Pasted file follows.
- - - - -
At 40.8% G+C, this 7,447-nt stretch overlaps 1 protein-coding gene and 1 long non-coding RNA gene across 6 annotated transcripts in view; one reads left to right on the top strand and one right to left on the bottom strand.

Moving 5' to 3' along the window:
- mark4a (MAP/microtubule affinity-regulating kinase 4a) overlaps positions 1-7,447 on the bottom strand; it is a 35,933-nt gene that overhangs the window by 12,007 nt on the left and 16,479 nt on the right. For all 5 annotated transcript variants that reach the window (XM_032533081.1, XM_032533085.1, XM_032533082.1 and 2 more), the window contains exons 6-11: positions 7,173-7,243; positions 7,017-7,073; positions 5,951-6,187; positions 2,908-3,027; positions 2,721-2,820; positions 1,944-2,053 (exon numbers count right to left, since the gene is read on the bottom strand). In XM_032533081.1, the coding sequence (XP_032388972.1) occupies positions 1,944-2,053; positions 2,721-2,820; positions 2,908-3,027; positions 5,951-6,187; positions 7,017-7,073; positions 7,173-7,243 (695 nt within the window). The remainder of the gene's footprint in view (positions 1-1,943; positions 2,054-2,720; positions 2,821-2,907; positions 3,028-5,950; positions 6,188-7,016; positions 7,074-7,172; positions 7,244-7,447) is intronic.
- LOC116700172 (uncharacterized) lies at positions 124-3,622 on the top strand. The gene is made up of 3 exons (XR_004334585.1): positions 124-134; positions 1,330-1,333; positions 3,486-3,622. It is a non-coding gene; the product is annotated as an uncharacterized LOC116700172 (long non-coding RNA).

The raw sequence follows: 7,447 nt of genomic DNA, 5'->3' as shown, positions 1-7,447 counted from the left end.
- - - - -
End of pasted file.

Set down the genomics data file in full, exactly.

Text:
At 40.8% G+C, this 7,447-nt stretch overlaps 1 protein-coding gene and 1 long non-coding RNA gene across 6 annotated transcripts in view; one reads left to right on the top strand and one right to left on the bottom strand.

Moving 5' to 3' along the window:
- mark4a (MAP/microtubule affinity-regulating kinase 4a) overlaps positions 1-7,447 on the bottom strand; it is a 35,933-nt gene that overhangs the window by 12,007 nt on the left and 16,479 nt on the right. For all 5 annotated transcript variants that reach the window (XM_032533081.1, XM_032533085.1, XM_032533082.1 and 2 more), the window contains exons 6-11: positions 7,173-7,243; positions 7,017-7,073; positions 5,951-6,187; positions 2,908-3,027; positions 2,721-2,820; positions 1,944-2,053 (exon numbers count right to left, since the gene is read on the bottom strand). In XM_032533081.1, the coding sequence (XP_032388972.1) occupies positions 1,944-2,053; positions 2,721-2,820; positions 2,908-3,027; positions 5,951-6,187; positions 7,017-7,073; positions 7,173-7,243 (695 nt within the window). The remainder of the gene's footprint in view (positions 1-1,943; positions 2,054-2,720; positions 2,821-2,907; positions 3,028-5,950; positions 6,188-7,016; positions 7,074-7,172; positions 7,244-7,447) is intronic.
- LOC116700172 (uncharacterized) lies at positions 124-3,622 on the top strand. The gene is made up of 3 exons (XR_004334585.1): positions 124-134; positions 1,330-1,333; positions 3,486-3,622. It is a non-coding gene; the product is annotated as an uncharacterized LOC116700172 (long non-coding RNA).

The raw sequence follows: 7,447 nt of genomic DNA, 5'->3' as shown, positions 1-7,447 counted from the left end.